It's official--I'm going to Tallula to meet with their communications manager and find out what's going on over there. Apparently they have a novel method of wine delivery that allows a much larger selection of wines by the glass. Also, they subscribe to the whole tapas craze which feels, well, about two years behind the times. The menu and wine list do, however, look impressive. I'll be writing something official for DCist and probably something a little more snarky here. The one thing about publicists/marketers that always makes me laugh: sometimes they don't realize when they're talking to one of their own. The woman I've been emailing with is working pretty hard on the sell. Good luck to her. Hey, anyone over at Firefly want to get in touch? Just kidding.

But in all seriousness--restaurant week venues will be announced Thursday. I'm on it. Hoping Firefly and Ceiba are on the list, and maybe even Palena. Wouldn't that be nice?

Dear Insomnia,

Hey, how you doing? So great of you to stop by last night. It's been a long time--glad we got to catch up! So, have you been seeing a lot of other people, or just taking it easy? Me, I've been trying to relax and recuperate from a tough weekend. Of course that's when you decide to come by--no other time would do, right? Hahah, you're just so darn inconvenient. Oh well, I guess that's just part of your charm.

You know though, I would really appreciate it if you started coming by more on weekends than on weekday nights. Not that I don't love staying up with you til 3 AM, what will the tossing, the rolling around, the general restlessness. But I wanted to be up nice and early to get to work, and you wouldn't leave! So at the very least, some warning would be nice. That way, I could party with you and Tylenol PM. Three's company, after all!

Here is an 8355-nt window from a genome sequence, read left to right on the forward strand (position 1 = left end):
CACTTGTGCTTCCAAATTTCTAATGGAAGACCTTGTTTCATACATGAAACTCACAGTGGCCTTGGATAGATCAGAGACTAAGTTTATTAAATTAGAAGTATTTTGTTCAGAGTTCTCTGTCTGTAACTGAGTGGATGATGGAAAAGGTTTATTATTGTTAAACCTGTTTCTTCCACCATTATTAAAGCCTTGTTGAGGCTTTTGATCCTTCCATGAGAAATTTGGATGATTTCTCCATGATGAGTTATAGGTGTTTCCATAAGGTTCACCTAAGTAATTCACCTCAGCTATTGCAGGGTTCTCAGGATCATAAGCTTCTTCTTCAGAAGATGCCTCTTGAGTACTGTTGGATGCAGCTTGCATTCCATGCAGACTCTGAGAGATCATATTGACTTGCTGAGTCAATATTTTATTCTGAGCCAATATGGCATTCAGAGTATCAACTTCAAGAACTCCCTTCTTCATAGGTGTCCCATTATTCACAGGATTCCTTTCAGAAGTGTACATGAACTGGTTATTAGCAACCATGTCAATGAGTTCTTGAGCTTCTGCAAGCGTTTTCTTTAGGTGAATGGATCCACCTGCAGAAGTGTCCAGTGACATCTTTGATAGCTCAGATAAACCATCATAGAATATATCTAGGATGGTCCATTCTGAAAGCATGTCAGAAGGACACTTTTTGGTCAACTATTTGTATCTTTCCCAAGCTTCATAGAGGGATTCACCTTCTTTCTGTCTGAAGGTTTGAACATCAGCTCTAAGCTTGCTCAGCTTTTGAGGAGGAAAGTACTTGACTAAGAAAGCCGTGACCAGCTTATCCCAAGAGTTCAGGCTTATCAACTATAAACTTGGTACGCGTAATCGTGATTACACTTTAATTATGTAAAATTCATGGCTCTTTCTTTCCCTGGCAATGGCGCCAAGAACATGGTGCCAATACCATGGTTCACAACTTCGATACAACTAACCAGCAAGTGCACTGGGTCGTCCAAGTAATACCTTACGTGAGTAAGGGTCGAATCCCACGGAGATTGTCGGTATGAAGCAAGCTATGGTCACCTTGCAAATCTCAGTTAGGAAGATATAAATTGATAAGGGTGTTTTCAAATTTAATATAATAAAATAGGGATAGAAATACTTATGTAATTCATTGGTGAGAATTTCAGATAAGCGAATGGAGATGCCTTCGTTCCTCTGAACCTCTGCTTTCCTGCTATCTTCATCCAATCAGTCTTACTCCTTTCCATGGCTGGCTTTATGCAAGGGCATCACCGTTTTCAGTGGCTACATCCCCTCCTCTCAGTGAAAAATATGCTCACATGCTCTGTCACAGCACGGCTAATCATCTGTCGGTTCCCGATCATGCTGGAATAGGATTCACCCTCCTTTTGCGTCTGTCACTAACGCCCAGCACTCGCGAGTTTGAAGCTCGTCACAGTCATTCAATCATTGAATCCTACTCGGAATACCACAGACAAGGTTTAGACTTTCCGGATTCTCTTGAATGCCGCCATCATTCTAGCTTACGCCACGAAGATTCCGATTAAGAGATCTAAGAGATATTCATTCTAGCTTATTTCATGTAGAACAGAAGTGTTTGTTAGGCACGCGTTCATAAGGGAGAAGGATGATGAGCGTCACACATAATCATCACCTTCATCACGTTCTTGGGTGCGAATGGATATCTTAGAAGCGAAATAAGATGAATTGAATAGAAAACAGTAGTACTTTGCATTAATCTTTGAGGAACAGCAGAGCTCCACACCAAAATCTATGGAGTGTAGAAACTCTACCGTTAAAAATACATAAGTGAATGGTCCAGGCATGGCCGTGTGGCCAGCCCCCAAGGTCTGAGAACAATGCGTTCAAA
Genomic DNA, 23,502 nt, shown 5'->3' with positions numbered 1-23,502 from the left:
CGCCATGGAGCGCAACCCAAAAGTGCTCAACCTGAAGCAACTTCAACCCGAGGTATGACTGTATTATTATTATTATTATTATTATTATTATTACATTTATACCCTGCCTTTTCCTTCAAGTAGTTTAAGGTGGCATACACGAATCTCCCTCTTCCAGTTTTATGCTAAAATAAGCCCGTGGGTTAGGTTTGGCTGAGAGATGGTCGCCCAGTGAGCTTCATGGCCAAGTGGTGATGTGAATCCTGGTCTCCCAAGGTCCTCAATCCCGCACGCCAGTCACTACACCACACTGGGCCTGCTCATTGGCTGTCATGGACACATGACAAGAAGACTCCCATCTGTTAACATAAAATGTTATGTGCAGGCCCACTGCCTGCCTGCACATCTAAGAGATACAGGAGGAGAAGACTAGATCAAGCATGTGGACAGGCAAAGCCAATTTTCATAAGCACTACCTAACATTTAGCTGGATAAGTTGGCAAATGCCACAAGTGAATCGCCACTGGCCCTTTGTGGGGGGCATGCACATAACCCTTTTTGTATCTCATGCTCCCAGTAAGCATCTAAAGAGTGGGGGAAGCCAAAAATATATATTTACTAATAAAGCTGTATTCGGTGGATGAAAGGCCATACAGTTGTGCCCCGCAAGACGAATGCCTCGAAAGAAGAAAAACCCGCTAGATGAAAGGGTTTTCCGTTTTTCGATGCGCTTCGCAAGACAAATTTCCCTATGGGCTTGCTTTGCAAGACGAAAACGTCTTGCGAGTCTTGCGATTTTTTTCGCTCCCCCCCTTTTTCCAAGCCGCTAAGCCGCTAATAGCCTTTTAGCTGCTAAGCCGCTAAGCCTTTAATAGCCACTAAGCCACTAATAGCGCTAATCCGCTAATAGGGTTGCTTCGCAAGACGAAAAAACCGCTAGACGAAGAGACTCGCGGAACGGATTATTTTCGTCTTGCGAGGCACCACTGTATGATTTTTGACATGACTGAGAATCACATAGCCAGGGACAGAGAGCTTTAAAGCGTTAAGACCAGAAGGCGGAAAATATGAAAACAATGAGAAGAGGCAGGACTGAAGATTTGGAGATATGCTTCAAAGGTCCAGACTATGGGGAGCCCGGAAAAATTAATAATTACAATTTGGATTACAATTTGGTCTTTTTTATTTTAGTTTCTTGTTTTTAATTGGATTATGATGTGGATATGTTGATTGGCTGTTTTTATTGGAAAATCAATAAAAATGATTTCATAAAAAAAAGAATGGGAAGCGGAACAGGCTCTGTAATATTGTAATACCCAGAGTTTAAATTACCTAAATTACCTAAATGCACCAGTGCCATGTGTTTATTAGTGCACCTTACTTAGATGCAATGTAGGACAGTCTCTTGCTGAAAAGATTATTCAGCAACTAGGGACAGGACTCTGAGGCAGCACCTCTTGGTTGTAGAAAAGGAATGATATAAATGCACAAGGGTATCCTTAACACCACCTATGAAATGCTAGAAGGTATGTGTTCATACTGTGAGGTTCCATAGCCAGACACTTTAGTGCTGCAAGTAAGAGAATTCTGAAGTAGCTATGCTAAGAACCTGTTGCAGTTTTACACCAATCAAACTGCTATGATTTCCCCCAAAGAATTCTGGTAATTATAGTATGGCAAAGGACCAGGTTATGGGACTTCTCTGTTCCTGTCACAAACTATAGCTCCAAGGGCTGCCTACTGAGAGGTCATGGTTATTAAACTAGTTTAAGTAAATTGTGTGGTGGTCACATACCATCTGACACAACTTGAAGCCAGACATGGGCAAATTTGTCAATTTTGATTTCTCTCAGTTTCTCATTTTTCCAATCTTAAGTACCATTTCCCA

Anyway, I should get going. After you left I had a nice time dreaming that I wrecked my Dad's car. Oh, and you made me a little later than I wanted coming in to work. That's cool though--I got to see a really wicked car fire. A few minutes earlier and I might not have inhaled that benzene. Thanks, Insomnia!



Monday, December 20, 2004

Shepherd's Pie

Here is my basic recipe for Shepherd's Pie, which I made last night:

1.5 lbs stew beef
1 medium white onion, diced
5 cloves garlic, minced
2 carrots, diced
3 stalks celery, diced
3 tablespoons butter
1 package Idahoan Mashed Potatoes
Beef Broth

I melted the butter in a large sauce pan and added the veggies over medium heat. At the same time I floured the beef and added it to a separate pan to brown. When the veggies were nice and cooked I poured in the beef and the broth, making the mix nice and thick. I poured all of it into a casserole and topped with (finished, duh) mashed potatoes, putting the whole thing in the oven at 350 for 20 minutes.

Again, like the pot pie, this turned out to be homestyle food at its simplest. Next time I make this dish I'll add some pizzazz, but this was my first time and I wasn't feeling experimental. Oh, and I was drunk. Kind of wish I had cooked the beef slower, because it came out a little tough, but overall the meal warrants a 7 or so.

Aren't you just waiting for my Morimoto entry? Because I'm not. Still feeling rough, so I'm calling it a night.

To See and Be Seen